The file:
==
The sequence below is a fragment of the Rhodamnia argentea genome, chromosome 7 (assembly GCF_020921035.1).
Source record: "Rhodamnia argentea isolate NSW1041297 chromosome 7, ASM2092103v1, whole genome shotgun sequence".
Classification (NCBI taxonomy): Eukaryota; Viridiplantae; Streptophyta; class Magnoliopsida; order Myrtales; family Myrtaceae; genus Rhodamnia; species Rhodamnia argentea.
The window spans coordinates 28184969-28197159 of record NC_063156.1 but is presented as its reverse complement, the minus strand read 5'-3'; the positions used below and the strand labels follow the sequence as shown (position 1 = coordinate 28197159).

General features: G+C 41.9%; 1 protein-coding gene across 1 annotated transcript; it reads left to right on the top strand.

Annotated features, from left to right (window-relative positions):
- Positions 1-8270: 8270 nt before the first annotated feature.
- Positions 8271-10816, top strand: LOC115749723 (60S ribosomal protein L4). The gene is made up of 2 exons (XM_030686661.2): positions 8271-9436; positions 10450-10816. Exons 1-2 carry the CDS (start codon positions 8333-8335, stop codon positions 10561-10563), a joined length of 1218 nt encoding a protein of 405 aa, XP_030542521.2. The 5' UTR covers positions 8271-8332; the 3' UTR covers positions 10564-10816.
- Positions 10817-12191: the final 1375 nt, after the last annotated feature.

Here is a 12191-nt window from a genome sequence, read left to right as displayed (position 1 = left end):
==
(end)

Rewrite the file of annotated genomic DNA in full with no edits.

The sequence below is a fragment of the Rhodamnia argentea genome, chromosome 7 (assembly GCF_020921035.1).
Source record: "Rhodamnia argentea isolate NSW1041297 chromosome 7, ASM2092103v1, whole genome shotgun sequence".
Classification (NCBI taxonomy): Eukaryota; Viridiplantae; Streptophyta; class Magnoliopsida; order Myrtales; family Myrtaceae; genus Rhodamnia; species Rhodamnia argentea.
The window spans coordinates 28184969-28197159 of record NC_063156.1 but is presented as its reverse complement, the minus strand read 5'-3'; the positions used below and the strand labels follow the sequence as shown (position 1 = coordinate 28197159).

General features: G+C 41.9%; 1 protein-coding gene across 1 annotated transcript; it reads left to right on the top strand.

Annotated features, from left to right (window-relative positions):
- Positions 1-8270: 8270 nt before the first annotated feature.
- Positions 8271-10816, top strand: LOC115749723 (60S ribosomal protein L4). The gene is made up of 2 exons (XM_030686661.2): positions 8271-9436; positions 10450-10816. Exons 1-2 carry the CDS (start codon positions 8333-8335, stop codon positions 10561-10563), a joined length of 1218 nt encoding a protein of 405 aa, XP_030542521.2. The 5' UTR covers positions 8271-8332; the 3' UTR covers positions 10564-10816.
- Positions 10817-12191: the final 1375 nt, after the last annotated feature.

Here is a 12191-nt window from a genome sequence, read left to right as displayed (position 1 = left end):